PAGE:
If you are still using the META Keywords tag and it looks like an endless keyword repository, I’d suggest changing the content to focus on keyword variations that are still related to your page content, but that you’re unlikely to use in the visible content on the page. Things like synonyms, plurals, jargon, regional variations, related terms and word stemming.

If you don’t currently use a Meta Keywords tag, don’t automatically assume you need to create one just for Bing. If you get it wrong, it will likely do your site more harm than good.

 

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Facebook *Likes* Bing and the Feeling’s Mutual

facebook like in bing serp

Following on from their recent partnership with Facebook, Bing have introduced some new social search enhancements to their search results this week.

Now if you conduct a search on Bing and your search results include a specific link that has also been “liked” by your Facebook friend Jane Doe, a “Jane Doe Liked This” message will be highlighted within the Bing search results page.

You can see the *liked* feature highlighted in the attached SERP screengrab (click to zoom).

From Bing’s official blog post:

“Over the last several weeks, we introduced the new *Liked* results feature that uses the basis of your query to surmise your intent and surface relevant stories or websites that your friends on Facebook have liked with a nice answer, called out somewhere on the page. Based on the positive customer feedback, we are taking this feature a step further expanding the results to include even more sites.”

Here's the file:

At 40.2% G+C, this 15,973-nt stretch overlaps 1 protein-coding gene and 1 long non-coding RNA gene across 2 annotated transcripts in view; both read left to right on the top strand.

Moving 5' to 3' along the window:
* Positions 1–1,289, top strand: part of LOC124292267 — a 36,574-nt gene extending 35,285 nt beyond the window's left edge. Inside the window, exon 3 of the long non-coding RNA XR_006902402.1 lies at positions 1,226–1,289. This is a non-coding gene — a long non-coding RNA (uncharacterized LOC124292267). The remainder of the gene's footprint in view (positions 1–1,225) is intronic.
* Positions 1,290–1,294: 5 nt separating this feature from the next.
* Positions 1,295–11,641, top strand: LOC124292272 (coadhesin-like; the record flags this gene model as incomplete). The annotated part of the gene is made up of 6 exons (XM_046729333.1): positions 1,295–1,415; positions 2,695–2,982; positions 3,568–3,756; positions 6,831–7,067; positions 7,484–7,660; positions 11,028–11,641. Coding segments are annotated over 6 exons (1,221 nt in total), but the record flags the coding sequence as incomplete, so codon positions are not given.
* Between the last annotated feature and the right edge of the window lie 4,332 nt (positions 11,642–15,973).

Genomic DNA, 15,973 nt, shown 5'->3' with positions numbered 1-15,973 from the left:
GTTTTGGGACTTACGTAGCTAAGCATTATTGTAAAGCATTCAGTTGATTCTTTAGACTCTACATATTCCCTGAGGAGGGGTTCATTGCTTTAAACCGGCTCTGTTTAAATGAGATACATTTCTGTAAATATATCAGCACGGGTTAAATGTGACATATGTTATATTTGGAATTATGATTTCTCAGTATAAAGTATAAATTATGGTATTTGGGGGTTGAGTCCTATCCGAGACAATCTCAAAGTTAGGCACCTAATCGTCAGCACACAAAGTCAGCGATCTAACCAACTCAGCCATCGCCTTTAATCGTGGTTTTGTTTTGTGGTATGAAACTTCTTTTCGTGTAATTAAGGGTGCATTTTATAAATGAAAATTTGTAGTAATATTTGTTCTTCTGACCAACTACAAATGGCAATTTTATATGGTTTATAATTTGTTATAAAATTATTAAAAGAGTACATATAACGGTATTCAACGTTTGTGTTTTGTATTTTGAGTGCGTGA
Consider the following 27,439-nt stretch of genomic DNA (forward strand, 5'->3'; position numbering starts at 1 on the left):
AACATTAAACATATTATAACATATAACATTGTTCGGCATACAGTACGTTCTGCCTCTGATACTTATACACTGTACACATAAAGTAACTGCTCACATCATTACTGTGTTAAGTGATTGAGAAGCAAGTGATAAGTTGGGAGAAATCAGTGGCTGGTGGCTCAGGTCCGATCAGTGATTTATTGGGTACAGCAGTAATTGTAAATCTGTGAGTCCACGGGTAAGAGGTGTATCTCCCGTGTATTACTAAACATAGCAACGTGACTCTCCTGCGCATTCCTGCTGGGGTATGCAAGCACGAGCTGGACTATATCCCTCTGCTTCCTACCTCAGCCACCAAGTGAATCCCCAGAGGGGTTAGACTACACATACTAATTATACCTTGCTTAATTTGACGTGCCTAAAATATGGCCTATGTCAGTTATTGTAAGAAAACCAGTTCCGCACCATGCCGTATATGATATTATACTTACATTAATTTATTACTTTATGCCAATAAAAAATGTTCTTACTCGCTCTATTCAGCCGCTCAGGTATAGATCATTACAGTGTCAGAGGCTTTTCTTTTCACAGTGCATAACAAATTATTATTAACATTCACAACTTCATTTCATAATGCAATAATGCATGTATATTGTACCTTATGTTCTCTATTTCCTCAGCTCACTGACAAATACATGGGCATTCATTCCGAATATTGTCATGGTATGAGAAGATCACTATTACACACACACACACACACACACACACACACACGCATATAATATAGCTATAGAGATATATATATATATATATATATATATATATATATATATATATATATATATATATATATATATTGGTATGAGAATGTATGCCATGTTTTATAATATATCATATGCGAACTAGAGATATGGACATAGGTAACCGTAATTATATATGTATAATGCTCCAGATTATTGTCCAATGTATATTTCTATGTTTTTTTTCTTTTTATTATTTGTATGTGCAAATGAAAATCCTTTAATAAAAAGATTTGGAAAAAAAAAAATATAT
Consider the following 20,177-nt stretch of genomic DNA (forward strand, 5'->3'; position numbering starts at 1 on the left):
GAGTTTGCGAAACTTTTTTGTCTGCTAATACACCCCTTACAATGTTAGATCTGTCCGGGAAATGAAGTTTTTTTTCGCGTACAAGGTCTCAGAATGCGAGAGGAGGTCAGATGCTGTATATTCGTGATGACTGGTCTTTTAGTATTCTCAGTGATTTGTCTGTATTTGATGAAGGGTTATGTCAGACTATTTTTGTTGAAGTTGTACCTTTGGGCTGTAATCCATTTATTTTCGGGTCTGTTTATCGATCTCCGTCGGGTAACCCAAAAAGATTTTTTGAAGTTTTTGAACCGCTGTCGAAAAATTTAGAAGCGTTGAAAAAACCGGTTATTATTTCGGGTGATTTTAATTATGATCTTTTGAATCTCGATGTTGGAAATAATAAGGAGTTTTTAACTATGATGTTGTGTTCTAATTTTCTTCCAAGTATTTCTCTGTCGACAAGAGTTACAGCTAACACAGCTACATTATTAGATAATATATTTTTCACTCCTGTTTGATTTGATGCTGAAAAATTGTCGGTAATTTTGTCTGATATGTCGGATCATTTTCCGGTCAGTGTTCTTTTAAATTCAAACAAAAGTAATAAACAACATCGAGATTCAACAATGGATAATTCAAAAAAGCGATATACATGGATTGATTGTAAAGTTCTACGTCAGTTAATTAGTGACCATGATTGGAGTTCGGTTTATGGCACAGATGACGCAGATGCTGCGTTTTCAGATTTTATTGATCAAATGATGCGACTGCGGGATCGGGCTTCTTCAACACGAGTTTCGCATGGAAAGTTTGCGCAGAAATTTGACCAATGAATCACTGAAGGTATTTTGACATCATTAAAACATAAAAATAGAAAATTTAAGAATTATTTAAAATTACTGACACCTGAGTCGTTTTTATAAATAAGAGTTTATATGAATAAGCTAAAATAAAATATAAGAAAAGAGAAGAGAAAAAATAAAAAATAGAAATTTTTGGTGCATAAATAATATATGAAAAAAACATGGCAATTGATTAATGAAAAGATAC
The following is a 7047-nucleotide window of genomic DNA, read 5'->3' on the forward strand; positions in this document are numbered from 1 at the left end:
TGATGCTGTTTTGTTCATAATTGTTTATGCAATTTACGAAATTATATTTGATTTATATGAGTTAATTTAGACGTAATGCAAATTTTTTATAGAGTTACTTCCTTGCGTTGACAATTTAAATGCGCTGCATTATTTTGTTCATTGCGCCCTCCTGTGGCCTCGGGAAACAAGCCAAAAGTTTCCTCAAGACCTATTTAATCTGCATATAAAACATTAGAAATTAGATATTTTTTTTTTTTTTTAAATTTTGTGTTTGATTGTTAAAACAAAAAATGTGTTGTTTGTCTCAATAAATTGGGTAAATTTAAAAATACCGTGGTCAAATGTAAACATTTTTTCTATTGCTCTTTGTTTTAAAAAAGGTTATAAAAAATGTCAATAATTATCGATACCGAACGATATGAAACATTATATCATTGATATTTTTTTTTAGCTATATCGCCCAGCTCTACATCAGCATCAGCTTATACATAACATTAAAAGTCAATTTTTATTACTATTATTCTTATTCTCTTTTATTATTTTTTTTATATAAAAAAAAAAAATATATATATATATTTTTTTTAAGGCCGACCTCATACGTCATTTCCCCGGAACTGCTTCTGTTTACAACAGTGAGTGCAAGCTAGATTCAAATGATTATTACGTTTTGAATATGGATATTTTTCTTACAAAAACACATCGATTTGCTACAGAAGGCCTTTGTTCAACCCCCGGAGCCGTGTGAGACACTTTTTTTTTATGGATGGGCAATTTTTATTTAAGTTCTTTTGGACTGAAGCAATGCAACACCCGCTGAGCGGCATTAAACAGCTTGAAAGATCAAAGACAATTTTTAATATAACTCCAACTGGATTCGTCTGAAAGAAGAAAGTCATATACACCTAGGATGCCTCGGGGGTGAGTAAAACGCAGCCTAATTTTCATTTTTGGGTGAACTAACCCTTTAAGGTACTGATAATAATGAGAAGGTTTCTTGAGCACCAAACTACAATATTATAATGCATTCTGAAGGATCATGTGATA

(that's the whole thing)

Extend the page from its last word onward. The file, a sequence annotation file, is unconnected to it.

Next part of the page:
The feature is part of Bing’s new approach to integrate social signals into their algorithm to enhance the searcher’s overall experience.

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A Short History of the Search Industry

Short history of the search industryIf you’re a regular reader of this blog, you’ve probably gathered by now that the search industry moves at a blistering pace.

Search industry heavyweights like Google, Yahoo! and Bing are constantly jostling for position to be the most popular search destination, have the largest search database, have the most relevant results and grab the most market share.  As is typical for such a heated industry, it’s in a constant state of flux.